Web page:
Apologies for the long post, but itís been really busy around our place for the last several weeks and Iíve been neglecting web updates.
For the first time in nearly 50 years of doing hard lines, I had to completely redesign the fuel pump to carb layout I had just fabricated. I simply could not get the setup to stop leaking. Gasoline kept dripping off the bottom of the pump, and I could not determine where it was coming from. Checking the bottom of each line with a piece of paper towel - none had any gas on it, but gas kept dripping off the bottom of the pump. I redid every tubing flare, and replaced every brass fitting, and the pump continued to drip. So I pulled the new pump and replaced it as well. I thought maybe I cracked the outlet housing. The new pump leaked exactly as the other one did!
So I threw in the towel, pulled everything off and made a much more simplified arrangement mounting the regulator at the top of the vertical line coming off the pump. I also added an inconspicuous bracket to the cylinder head, eliminating any vibration at the pressure regulator.
Everything works perfectly now, although I still have no idea why it leaked in the first place.
Around the same time I decided to finally make an effort to install the Edelbrock carb isolator plate Iíve had hanging on the garage wall for a couple of years. One feature of the AFB/Edelbrock carb Iíve never been thrilled about is the hot-engine-soak flooding. Iím running a 180 degree thermostat and when the engine is turned off on a hot day the intake manifold can soak up to 215-220 (or higher). This boils the gas in the carb and makes hot restarting difficult. So I finally installed the isolator, itís the orange spacer under the carb shown below:
Since the addition the engine has soaked up to 205-210 several times and fires right up. What a nice improvement!
It was a pretty simple swap, requiring longer studs and fabrication of a longer connection from the cruise control cable to the throttle arm (which has been completed since the photos were taken). The hard line from the fuel pressure regulator to the carb was also replaced with a taller version. The choke, smog and power brake vacuum hoses, and throttle linkage required no modifications.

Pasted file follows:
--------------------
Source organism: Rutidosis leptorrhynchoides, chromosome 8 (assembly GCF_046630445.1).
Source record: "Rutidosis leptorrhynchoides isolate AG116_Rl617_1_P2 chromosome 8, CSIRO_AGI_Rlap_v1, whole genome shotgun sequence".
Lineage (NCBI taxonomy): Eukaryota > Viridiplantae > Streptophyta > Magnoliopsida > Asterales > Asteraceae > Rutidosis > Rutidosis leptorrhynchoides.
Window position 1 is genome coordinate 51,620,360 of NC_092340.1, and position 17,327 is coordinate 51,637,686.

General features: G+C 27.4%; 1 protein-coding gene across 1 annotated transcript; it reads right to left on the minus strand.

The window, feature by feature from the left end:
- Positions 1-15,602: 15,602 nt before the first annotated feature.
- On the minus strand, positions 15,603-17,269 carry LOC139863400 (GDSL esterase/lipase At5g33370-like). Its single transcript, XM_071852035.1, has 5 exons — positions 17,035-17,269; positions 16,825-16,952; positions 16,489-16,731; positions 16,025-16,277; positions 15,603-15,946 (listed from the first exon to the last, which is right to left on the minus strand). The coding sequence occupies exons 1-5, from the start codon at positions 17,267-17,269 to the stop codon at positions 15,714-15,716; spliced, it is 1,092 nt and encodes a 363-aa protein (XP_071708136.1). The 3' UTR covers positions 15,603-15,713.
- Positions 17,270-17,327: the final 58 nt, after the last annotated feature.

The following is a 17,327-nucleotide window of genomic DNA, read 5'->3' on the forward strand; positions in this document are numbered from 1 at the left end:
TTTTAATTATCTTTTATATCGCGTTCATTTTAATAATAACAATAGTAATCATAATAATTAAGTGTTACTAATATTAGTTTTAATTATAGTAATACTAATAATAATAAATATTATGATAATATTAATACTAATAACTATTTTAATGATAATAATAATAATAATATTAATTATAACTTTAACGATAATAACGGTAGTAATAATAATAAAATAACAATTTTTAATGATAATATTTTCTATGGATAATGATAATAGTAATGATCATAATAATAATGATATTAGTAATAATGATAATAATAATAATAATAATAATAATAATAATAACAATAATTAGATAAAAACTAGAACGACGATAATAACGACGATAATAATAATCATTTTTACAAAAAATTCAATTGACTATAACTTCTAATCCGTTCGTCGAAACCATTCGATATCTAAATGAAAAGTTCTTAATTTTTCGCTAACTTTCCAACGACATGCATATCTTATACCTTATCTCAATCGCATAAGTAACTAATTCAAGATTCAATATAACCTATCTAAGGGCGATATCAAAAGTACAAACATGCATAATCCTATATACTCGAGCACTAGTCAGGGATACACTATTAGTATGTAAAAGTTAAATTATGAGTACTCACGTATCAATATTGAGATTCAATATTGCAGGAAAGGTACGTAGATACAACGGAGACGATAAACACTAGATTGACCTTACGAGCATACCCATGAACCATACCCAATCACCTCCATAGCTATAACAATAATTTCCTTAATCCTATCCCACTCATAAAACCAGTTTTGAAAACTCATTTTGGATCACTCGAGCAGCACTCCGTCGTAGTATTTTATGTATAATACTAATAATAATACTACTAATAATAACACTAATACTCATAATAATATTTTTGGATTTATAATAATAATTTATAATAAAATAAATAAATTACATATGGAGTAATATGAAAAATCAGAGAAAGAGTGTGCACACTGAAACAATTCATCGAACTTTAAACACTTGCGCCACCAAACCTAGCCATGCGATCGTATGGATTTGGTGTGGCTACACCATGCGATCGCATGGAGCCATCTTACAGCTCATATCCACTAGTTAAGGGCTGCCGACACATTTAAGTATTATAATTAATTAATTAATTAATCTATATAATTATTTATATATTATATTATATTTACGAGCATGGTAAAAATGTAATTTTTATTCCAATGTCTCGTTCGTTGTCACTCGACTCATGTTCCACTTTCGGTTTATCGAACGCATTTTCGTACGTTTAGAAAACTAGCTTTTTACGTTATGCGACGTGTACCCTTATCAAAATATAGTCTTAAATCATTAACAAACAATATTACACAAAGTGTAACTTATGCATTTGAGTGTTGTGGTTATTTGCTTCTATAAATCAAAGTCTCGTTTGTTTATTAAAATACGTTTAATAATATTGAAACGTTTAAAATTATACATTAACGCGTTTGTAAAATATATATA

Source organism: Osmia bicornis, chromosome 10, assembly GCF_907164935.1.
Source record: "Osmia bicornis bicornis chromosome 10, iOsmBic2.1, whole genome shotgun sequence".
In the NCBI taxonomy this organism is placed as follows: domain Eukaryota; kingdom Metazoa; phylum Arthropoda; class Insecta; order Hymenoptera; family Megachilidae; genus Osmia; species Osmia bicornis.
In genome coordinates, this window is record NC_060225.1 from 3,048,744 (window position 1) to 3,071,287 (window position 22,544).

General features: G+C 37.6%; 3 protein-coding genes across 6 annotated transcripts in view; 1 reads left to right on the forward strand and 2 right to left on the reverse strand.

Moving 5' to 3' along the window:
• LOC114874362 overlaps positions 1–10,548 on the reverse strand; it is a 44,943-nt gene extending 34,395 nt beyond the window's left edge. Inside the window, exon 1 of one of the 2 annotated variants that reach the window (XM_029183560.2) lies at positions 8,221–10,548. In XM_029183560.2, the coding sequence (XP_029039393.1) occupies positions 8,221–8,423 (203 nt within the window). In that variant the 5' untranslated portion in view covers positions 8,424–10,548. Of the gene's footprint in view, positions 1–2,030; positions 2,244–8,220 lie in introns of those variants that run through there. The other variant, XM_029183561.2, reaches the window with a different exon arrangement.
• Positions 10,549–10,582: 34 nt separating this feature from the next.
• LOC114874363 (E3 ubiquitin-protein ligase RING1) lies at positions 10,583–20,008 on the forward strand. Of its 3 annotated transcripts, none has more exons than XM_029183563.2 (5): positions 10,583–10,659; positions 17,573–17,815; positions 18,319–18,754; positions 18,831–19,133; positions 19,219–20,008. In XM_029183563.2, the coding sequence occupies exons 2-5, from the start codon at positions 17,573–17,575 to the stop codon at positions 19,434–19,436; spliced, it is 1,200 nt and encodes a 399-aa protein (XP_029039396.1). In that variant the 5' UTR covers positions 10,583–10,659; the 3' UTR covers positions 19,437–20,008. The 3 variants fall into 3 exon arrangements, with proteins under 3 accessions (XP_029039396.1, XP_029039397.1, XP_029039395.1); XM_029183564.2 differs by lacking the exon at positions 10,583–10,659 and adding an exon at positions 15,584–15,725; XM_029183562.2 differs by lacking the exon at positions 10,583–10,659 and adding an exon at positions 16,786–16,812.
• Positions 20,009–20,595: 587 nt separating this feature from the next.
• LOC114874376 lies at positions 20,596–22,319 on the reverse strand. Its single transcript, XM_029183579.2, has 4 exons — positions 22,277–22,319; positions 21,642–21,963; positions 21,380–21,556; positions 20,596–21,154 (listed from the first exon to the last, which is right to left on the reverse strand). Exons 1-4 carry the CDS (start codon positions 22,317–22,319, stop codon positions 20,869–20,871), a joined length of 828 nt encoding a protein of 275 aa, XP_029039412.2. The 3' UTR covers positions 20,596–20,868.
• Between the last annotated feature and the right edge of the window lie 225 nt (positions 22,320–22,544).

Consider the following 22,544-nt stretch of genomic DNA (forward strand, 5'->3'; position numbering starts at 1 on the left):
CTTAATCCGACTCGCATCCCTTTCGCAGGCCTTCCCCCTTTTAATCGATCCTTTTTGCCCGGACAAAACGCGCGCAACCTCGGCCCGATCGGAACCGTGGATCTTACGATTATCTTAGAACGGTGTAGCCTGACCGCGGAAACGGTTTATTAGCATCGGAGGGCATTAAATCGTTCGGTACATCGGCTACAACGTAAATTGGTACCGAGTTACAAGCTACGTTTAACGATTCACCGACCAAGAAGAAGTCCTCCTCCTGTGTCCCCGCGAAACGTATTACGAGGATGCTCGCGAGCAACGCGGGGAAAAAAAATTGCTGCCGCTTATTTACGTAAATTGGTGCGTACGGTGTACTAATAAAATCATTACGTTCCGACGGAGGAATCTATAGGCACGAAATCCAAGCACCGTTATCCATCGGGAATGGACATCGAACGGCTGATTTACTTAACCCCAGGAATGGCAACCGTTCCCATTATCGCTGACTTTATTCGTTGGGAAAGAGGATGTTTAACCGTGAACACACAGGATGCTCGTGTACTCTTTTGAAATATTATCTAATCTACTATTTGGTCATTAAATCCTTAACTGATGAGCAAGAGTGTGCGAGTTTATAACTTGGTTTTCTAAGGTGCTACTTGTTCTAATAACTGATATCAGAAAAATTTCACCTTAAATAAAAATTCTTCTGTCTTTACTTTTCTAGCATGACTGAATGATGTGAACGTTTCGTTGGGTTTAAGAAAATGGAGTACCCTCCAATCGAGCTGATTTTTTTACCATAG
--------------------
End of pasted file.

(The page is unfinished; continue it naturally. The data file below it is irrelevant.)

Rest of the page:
I recently lost my Moon Equipped decal on the back window. It was added to somewhat conceal the camera mount on the back window. I was washing the truck the other night and when I started rinsing off the back window, I realized the top half of the Moon eyes were gone!?. Within minutes the rest had blown off as well. I found this surprising as I had identical decals on the front fenders for a couple of years and they held up great to repeated washings. Perhaps they just donít stick to glass as well as they do to paint, or the window was contaminated when they were applied.
On another beautiful morning I decided to add the chrome locking bead to the rear window. I made the mistake of using Windex as lubricant, and the ammonia attacked the chrome finish. A clear film over the chrome wrinkled and pealed ruining the effect. Hereís what it looked like from a few feet away. Note the blotch at the left side:
So it was ripped out and the black bead reinstalled. It took over an hour to install the chrome piece as it is almost as hard as wood and very difficult to curve around the corners. The black rubber bead by comparison pops in taking less than 5 minutes.
I immediately ordered another chrome bead and used mild diluted dish soap for lubricant. It still took over an hour to install, but this time came out nice.
Hereís a front shot of the truck, and 3 pics of the back. Of note is the recently installed 1958 Impala door mirrors. When they were mounted, I made my first attempt at blending in the paint repairs with a Blitz Black rattle can. The paint didnít blend well at all and can be seen around the mirror areas.